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The Differences Between Wills and Living Wills

Sept. 10, 2020

It’s important to have an estate plan whether you are enjoying your golden years on a Florida beach or are a recent college graduate beginning your adult life. Ideally, you will have both a will and a living will as part of the plan.

What You Need to Know About Wills

A will allows you to dictate where your assets go and who will raise your minor children after you die. It also allows you to appoint someone to oversee your estate during probate. Generally speaking, anyone who is 18 and older and of sound mind can create a will. It may also be necessary to have the document signed by at least two witnesses who don’t have an interest in your estate. If you don’t have a valid will when you die, state law will determine how your estate is administered.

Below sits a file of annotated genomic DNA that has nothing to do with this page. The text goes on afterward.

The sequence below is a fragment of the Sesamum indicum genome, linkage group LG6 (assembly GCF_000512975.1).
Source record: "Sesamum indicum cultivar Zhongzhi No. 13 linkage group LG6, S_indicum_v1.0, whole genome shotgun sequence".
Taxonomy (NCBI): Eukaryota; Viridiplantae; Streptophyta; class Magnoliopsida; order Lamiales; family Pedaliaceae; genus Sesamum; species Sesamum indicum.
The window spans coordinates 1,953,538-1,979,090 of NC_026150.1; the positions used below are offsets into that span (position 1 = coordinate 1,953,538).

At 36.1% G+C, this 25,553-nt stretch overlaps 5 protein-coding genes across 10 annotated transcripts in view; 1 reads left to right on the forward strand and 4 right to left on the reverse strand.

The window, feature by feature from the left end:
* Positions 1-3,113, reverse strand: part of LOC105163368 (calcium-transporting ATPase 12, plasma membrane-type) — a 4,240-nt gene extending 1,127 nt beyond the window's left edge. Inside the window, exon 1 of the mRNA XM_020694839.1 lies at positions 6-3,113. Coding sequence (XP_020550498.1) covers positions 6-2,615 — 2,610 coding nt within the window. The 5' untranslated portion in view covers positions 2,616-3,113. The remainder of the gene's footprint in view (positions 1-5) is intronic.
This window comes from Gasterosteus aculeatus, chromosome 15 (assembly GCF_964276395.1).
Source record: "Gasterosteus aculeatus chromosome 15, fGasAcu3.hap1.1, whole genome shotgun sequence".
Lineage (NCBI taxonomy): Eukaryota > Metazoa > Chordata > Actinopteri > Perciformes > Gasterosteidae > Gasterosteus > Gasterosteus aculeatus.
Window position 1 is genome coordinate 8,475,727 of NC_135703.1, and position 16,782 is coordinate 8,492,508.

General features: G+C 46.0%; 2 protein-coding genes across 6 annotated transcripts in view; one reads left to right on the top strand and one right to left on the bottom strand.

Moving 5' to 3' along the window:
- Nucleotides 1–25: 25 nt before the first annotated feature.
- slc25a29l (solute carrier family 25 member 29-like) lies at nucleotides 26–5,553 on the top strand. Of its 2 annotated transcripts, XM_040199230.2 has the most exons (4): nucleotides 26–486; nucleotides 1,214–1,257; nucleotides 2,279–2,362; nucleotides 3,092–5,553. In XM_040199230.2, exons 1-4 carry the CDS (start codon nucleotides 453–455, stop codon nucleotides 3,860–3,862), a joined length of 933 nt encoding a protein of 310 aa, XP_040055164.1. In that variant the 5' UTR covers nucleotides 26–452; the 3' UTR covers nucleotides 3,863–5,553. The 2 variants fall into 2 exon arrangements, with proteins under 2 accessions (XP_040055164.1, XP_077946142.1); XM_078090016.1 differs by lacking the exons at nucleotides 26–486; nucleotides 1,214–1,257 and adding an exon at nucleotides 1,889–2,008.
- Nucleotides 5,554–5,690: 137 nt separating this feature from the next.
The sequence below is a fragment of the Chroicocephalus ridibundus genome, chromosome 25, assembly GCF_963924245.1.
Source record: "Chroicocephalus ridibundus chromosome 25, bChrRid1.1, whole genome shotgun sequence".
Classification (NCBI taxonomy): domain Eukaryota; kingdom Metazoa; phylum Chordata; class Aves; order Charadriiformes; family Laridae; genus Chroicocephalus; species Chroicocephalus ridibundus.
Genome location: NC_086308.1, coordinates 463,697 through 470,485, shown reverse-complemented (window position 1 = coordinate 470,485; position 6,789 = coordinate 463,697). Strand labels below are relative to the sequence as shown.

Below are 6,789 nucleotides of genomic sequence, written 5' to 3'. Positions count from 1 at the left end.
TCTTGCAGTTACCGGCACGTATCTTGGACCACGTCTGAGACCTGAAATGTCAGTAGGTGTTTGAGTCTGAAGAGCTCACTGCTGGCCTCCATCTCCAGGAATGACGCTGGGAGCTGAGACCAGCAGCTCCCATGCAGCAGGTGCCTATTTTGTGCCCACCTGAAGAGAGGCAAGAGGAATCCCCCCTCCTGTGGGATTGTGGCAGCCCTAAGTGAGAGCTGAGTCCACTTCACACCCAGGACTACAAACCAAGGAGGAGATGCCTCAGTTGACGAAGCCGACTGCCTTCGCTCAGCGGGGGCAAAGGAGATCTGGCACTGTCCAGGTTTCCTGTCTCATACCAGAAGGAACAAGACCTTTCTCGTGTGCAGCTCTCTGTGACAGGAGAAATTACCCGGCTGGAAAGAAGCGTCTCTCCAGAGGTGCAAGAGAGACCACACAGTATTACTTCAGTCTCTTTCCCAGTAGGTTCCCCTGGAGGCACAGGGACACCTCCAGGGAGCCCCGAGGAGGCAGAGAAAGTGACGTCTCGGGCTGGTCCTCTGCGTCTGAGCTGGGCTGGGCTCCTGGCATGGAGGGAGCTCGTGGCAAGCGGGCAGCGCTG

What You Should Know About Living Wills

A living will allows you to articulate the level of medical care that you would like to receive if you can’t express those thoughts on your own. The document may specify whether you would like to receive treatment to prolong your life such as being put on a respirator. As with a traditional will, the living will must be signed by two witnesses to be considered valid, and those two witnesses generally cannot be your personal physicians.

If you have questions about meeting your basic estate planning needs, an attorney may be able to help. This person may offer insight into the potential benefits of having a will or living will, and a legal professional may also be able to assist in the process of drafting or reviewing these documents. It is possible for a legal representative to serve as your estate executor during the probate process.